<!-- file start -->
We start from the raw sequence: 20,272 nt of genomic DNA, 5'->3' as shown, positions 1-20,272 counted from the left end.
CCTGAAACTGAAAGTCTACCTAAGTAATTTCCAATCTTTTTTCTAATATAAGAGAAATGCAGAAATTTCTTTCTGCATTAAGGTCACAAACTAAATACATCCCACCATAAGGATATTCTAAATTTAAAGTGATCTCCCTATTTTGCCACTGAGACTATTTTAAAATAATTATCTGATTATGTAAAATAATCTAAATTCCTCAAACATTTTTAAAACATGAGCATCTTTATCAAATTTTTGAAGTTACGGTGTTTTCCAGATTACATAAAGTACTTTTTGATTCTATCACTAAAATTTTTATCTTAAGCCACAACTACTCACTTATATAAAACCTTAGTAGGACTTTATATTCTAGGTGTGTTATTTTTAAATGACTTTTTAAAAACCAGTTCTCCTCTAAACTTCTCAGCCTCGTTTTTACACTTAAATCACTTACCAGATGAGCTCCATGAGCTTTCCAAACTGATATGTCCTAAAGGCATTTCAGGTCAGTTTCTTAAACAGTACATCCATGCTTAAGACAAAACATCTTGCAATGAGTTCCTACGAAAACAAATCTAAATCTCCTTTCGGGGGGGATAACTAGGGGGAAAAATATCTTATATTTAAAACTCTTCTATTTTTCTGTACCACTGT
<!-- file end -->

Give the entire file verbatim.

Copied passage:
We start from the raw sequence: 20,272 nt of genomic DNA, 5'->3' as shown, positions 1-20,272 counted from the left end.
CCTGAAACTGAAAGTCTACCTAAGTAATTTCCAATCTTTTTTCTAATATAAGAGAAATGCAGAAATTTCTTTCTGCATTAAGGTCACAAACTAAATACATCCCACCATAAGGATATTCTAAATTTAAAGTGATCTCCCTATTTTGCCACTGAGACTATTTTAAAATAATTATCTGATTATGTAAAATAATCTAAATTCCTCAAACATTTTTAAAACATGAGCATCTTTATCAAATTTTTGAAGTTACGGTGTTTTCCAGATTACATAAAGTACTTTTTGATTCTATCACTAAAATTTTTATCTTAAGCCACAACTACTCACTTATATAAAACCTTAGTAGGACTTTATATTCTAGGTGTGTTATTTTTAAATGACTTTTTAAAAACCAGTTCTCCTCTAAACTTCTCAGCCTCGTTTTTACACTTAAATCACTTACCAGATGAGCTCCATGAGCTTTCCAAACTGATATGTCCTAAAGGCATTTCAGGTCAGTTTCTTAAACAGTACATCCATGCTTAAGACAAAACATCTTGCAATGAGTTCCTACGAAAACAAATCTAAATCTCCTTTCGGGGGGGATAACTAGGGGGAAAAATATCTTATATTTAAAACTCTTCTATTTTTCTGTACCACTGT